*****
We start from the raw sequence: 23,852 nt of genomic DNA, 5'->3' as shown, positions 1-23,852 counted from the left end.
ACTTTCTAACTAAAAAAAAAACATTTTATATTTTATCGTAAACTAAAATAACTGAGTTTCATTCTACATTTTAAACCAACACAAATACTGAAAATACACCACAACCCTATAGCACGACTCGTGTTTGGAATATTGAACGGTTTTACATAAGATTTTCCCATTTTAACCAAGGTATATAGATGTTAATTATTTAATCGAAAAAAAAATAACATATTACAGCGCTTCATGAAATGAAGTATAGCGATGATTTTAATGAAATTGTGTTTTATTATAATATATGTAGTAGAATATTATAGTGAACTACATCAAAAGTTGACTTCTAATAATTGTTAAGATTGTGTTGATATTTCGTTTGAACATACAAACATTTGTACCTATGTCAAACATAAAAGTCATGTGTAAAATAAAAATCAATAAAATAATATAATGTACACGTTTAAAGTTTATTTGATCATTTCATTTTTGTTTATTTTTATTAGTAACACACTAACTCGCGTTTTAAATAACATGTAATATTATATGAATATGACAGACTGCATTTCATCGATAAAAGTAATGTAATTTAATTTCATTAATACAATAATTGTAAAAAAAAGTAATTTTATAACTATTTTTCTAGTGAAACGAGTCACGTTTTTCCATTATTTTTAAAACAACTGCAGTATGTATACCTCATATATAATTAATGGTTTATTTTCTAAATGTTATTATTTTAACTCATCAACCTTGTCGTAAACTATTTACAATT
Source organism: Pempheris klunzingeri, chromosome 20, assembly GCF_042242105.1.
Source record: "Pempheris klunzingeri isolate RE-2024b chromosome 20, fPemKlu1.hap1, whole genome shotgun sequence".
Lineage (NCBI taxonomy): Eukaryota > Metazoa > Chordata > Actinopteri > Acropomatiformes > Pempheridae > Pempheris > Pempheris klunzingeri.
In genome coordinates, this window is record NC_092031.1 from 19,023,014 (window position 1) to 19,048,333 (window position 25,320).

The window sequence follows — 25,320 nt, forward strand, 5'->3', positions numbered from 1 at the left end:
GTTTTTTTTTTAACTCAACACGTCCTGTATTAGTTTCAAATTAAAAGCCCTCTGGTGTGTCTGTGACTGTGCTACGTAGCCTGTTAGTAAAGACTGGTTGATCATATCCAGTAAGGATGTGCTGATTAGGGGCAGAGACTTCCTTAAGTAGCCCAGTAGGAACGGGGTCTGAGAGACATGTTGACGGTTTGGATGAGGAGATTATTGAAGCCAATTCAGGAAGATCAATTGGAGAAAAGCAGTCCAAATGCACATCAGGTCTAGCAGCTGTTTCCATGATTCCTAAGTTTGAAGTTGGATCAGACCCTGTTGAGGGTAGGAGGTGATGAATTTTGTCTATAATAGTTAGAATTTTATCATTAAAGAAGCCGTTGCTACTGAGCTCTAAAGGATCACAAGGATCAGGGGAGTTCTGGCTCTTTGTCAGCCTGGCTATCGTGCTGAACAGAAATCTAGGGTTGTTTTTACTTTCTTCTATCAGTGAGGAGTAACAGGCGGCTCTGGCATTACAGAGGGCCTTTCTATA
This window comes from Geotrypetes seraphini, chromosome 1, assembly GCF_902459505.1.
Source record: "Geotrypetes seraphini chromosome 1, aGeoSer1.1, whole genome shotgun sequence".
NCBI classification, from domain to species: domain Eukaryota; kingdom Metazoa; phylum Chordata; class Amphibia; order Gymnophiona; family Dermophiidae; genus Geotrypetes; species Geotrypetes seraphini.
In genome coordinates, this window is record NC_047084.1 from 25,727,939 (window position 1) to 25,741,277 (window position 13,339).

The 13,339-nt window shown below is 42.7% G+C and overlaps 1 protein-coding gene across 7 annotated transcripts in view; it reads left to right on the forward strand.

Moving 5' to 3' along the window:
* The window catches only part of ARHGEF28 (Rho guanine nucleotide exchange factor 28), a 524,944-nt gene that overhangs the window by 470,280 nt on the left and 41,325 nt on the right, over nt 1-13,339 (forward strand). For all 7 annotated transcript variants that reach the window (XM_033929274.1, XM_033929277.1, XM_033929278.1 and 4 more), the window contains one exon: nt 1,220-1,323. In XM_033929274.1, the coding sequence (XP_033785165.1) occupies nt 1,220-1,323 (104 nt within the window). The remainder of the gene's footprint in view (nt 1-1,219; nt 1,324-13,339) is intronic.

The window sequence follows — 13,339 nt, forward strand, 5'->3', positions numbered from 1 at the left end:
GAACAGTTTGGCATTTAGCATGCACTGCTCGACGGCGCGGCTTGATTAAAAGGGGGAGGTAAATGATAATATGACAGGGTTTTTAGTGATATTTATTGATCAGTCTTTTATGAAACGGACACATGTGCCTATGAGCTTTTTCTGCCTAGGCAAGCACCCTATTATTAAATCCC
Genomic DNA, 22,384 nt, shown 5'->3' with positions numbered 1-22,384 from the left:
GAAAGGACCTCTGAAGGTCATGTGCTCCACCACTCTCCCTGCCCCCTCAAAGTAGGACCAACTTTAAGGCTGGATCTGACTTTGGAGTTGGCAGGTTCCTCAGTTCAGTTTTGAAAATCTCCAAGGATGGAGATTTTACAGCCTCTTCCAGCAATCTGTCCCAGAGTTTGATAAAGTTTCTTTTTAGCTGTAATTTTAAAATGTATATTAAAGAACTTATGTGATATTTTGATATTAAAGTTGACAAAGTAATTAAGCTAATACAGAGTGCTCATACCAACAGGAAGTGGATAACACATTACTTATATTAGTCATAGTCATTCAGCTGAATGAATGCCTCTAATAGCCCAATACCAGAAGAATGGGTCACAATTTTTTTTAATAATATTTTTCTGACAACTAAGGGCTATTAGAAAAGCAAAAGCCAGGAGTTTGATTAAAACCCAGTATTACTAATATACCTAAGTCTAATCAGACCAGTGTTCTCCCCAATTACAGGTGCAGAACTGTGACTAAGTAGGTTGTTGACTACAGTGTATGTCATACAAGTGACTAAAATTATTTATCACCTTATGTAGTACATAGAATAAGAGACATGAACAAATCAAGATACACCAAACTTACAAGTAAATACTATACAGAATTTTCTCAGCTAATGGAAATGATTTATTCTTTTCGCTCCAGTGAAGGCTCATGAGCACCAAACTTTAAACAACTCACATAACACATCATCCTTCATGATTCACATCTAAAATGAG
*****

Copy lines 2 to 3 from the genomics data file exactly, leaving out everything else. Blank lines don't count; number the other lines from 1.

ACTTTCTAACTAAAAAAAAAACATTTTATATTTTATCGTAAACTAAAATAACTGAGTTTCATTCTACATTTTAAACCAACACAAATACTGAAAATACACCACAACCCTATAGCACGACTCGTGTTTGGAATATTGAACGGTTTTACATAAGATTTTCCCATTTTAACCAAGGTATATAGATGTTAATTATTTAATCGAAAAAAAAATAACATATTACAGCGCTTCATGAAATGAAGTATAGCGATGATTTTAATGAAATTGTGTTTTATTATAATATATGTAGTAGAATATTATAGTGAACTACATCAAAAGTTGACTTCTAATAATTGTTAAGATTGTGTTGATATTTCGTTTGAACATACAAACATTTGTACCTATGTCAAACATAAAAGTCATGTGTAAAATAAAAATCAATAAAATAATATAATGTACACGTTTAAAGTTTATTTGATCATTTCATTTTTGTTTATTTTTATTAGTAACACACTAACTCGCGTTTTAAATAACATGTAATATTATATGAATATGACAGACTGCATTTCATCGATAAAAGTAATGTAATTTAATTTCATTAATACAATAATTGTAAAAAAAAGTAATTTTATAACTATTTTTCTAGTGAAACGAGTCACGTTTTTCCATTATTTTTAAAACAACTGCAGTATGTATACCTCATATATAATTAATGGTTTATTTTCTAAATGTTATTATTTTAACTCATCAACCTTGTCGTAAACTATTTACAATT
Source organism: Pempheris klunzingeri, chromosome 20, assembly GCF_042242105.1.